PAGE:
Reexperiencing Reno under new terms

“You’re about to make the biggest little mistake of your life.”

A friend — I thought — locked eyes with me from across the circle of us congregated together at the party as he delivered this message. I was so stunned I didn’t know what to say. I appreciated that it was clever — he was referencing Reno, Nevada, aka “the biggest little city” — but it was also an ominous warning. It was 2010 and I was about to move from Alaska to Reno to be with my then-boyfriend.

I found out later that he was referencing a line from the TV show “Arrested Development,” and I felt sheepish for spending weeks telling anyone that would listen that he was a jerk. But that question still lingered. Was I making a giant mistake? Who moves from Alaska to Reno?

I arrived open-minded but still a little skeptical. Me being me, I made rules to support me in forging my own relationship with Reno. I didn’t move in with my boyfriend in the first six months of living there. And, I saw him a maximum of three times a week in the first few months.

I biked, hiked, ran, farmed and floated my way across Reno. I quickly made friends through work, and loved spending time with my boyfriend and his daughter. On weekends, we might drive to hike up nearby Mount Rose, in the wilderness that shares the same name and is visible from downtown. Maybe we’d go hang out on the beach at iconic Lake Tahoe. Weeknights, we could run on any number of dirt trails, some winding in canyons through sagebrush under the powerful desert sun, or some trailing up creeks and into forests.

Of course, Reno had its hulking, jangling casinos. At that time it was hard to find a hotel that was non-gaming and non-smoking. It had abandoned strip malls, houses and apartment buildings that looked like they were close to reuniting with nature.

But when I biked to work, careening through downtown in the early mornings past the bright pink lights, Cyndi Lauper and perfume pumped into the empty and seemingly dazed streets, I felt like I was in on a secret. Not two minutes away from that scene was my calming view of the ever-rushing Truckee River, lined with a green corridor of trees providing shade and fresh air as I cycled quietly on by. The route took me up a gentle and consistent incline with a view of nearby Mount Rose wilderness and all of the sunlit foothills, eventually leading me to the — then — Patagonia outlet on the western edge of town. Reno was beautiful and affordable. Housing was reasonable; food was cheap.


I used to say at whatever cool and relatively unknown bar or eatery with my — eventual — fiance and friends that Reno was the next Portland, Oregon. Surely this place would be discovered, in all of its proximity to amazing outdoor opportunities; its dry, sunny, and relatively warm high desert climate, bikeability, and culture.

Eventually we ended up in Alaska, because that’s a hard opportunity to refuse. But Nevada felt like home, too.

In Alaska, I would talk up Reno to anyone that would listen. We’d visit at least once a year, and even as we saw the city slowly changing — the arrival of the Tesla gigafactory, new hotels and restaurants, housing prices steadily increasing, more homelessness, crowded highways — it was by and large the same Reno.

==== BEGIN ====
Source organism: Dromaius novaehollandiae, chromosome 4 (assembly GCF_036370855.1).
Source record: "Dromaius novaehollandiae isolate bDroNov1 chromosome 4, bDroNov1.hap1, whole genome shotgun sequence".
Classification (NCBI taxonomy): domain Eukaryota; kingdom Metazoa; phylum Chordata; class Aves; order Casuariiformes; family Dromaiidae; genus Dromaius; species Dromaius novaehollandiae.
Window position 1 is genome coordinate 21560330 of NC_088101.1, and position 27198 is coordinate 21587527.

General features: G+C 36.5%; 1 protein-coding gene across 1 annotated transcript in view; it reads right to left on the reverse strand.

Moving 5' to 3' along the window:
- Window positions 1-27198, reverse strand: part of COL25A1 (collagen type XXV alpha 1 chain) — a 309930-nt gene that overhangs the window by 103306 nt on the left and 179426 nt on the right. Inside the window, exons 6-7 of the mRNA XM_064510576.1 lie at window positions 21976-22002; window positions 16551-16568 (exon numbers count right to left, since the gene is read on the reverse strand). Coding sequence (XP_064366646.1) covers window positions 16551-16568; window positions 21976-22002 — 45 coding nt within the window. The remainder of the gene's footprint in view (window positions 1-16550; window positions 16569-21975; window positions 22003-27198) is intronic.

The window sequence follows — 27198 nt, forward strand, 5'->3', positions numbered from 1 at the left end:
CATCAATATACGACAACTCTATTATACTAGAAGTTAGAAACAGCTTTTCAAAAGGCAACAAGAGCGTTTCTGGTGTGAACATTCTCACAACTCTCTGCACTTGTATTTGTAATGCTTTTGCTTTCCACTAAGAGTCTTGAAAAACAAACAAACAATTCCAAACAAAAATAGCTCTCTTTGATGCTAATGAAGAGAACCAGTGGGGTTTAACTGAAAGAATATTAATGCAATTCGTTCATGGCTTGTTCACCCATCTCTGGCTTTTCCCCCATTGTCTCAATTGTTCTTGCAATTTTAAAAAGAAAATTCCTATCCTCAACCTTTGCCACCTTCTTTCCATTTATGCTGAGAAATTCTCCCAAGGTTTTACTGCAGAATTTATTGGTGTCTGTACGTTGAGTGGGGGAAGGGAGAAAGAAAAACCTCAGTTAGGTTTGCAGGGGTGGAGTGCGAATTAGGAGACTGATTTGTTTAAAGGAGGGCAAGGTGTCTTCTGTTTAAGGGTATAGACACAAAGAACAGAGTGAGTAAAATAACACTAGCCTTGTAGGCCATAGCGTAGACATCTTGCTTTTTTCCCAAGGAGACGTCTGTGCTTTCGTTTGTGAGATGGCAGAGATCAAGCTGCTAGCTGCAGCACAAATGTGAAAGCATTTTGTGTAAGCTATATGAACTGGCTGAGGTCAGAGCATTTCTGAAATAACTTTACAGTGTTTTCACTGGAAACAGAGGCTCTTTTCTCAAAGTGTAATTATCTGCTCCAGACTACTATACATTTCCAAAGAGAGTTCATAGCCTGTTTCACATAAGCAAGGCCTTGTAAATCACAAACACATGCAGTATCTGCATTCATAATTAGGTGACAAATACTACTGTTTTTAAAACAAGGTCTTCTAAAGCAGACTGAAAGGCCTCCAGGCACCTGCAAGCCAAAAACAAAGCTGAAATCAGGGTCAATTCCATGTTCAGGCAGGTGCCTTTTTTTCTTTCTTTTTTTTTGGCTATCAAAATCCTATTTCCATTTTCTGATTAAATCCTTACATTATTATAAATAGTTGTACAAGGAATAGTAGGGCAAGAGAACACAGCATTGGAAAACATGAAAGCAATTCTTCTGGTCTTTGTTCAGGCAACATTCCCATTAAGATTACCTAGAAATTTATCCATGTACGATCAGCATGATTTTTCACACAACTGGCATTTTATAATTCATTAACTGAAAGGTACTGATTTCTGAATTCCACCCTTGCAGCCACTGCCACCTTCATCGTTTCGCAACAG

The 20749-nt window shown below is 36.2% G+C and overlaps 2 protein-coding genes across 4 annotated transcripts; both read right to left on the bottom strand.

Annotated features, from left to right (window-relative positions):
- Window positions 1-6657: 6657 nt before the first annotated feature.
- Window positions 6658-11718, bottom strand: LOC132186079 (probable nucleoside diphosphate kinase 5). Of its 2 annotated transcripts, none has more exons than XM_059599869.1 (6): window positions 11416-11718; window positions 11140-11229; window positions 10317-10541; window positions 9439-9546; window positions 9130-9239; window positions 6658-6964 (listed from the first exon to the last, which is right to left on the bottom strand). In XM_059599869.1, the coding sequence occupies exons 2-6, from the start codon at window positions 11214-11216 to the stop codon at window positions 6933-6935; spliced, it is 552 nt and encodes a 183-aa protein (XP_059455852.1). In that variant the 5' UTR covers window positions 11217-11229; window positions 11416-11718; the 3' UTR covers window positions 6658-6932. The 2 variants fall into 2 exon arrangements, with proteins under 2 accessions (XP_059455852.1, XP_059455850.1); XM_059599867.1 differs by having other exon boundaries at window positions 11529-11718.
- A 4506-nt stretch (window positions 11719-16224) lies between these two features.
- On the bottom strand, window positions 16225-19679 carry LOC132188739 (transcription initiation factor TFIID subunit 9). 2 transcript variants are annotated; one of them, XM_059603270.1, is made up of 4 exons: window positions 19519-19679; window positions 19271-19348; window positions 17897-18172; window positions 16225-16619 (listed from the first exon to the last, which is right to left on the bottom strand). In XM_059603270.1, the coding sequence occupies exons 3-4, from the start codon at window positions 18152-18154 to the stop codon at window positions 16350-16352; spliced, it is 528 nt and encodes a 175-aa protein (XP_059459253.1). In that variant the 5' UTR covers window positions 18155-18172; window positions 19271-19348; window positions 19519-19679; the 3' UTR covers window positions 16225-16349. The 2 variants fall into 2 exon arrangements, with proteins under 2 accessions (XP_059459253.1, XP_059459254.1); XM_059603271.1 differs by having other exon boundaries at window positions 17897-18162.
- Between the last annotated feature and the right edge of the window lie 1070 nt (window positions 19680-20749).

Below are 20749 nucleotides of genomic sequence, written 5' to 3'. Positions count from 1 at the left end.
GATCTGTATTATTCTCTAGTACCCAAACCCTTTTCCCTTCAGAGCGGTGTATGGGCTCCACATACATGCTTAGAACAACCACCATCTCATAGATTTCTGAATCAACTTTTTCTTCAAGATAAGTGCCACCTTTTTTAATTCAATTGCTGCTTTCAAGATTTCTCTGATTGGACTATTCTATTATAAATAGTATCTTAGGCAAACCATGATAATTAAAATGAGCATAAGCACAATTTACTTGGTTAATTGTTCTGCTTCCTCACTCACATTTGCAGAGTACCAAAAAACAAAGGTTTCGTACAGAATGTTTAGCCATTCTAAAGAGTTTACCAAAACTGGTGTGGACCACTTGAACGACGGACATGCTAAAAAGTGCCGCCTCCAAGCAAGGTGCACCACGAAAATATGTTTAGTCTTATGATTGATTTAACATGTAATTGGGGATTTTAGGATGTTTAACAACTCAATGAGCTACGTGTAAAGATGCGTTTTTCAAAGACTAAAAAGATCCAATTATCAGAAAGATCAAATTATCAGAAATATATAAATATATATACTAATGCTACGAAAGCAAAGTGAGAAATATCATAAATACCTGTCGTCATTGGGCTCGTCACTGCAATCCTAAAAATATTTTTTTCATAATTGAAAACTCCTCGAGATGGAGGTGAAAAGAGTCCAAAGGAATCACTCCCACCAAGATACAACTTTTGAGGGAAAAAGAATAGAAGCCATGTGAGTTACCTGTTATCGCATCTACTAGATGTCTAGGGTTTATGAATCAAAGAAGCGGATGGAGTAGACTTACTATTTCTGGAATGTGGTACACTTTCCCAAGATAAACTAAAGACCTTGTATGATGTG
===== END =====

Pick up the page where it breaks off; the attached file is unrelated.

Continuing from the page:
By the time we arrived in May 2021, all the change that had been slowly afoot was suddenly overwhelming. It had been accelerated by the pandemic’s work-from-home Silicon Valley exodus to, in part, Reno. Some of the things that made me feel like an outsider were anecdotal, such as getting hollered at and veered toward by someone with out-of-state plates speeding aggressively past me when I was biking. Others were blatant, like the exponential increase in home costs.

I felt like a stranger in a place I’d once lived. I missed it, even while I was there. I spent some time trying to reckon my wonderful memories of a place with its reality, and to find a place for my love for Reno to live in my memory, versus in the present. I tried, but never quite got there.

Now I’m back, visiting for an extended period while my husband and I hang out with his family here. This is my first real trip with “new” Reno front of my mind, versus hanging on to my memories.

What I’ve realized is, it’s changed, but what I loved is still here. It takes going a little further and spending a little more time. We walk longer on the trail than most other people at the crowded parking lot are willing to. We spend more time at the campsite on a weekday, before the weekend rush arrives. I get up for an early morning run and take in the sage smell, the sun before it’s too hot, and the wide blue sky framed by buildings that have an amazing array of original murals across the city.

I basically avoid Lake Tahoe.

Is Reno the same? No. Am I the same? Also, no. I have given myself the talking to that part of life is forging relationships and memories with a place, and then having that bittersweet feeling of having to see it change. But I still love so many facets of what brought me here, including my husband. Reexperiencing this place together, with the good and bad change that’s occurred since we moved away, has helped us make new connections and new memories.

The biggest little mistake is to never try; to not make the bold move. I’m happy I did make that choice way back when to take a chance on Reno. It’s expanded my sense of place and home. On the one hand, this frequently makes me homesick — talk to me in February in Alaska about my life choices — but also makes my life richer. I’m grateful I’m still able to love it even with all that is now different.

Alli Harvey

Alli Harvey lives in Palmer and plays in Southcentral Alaska.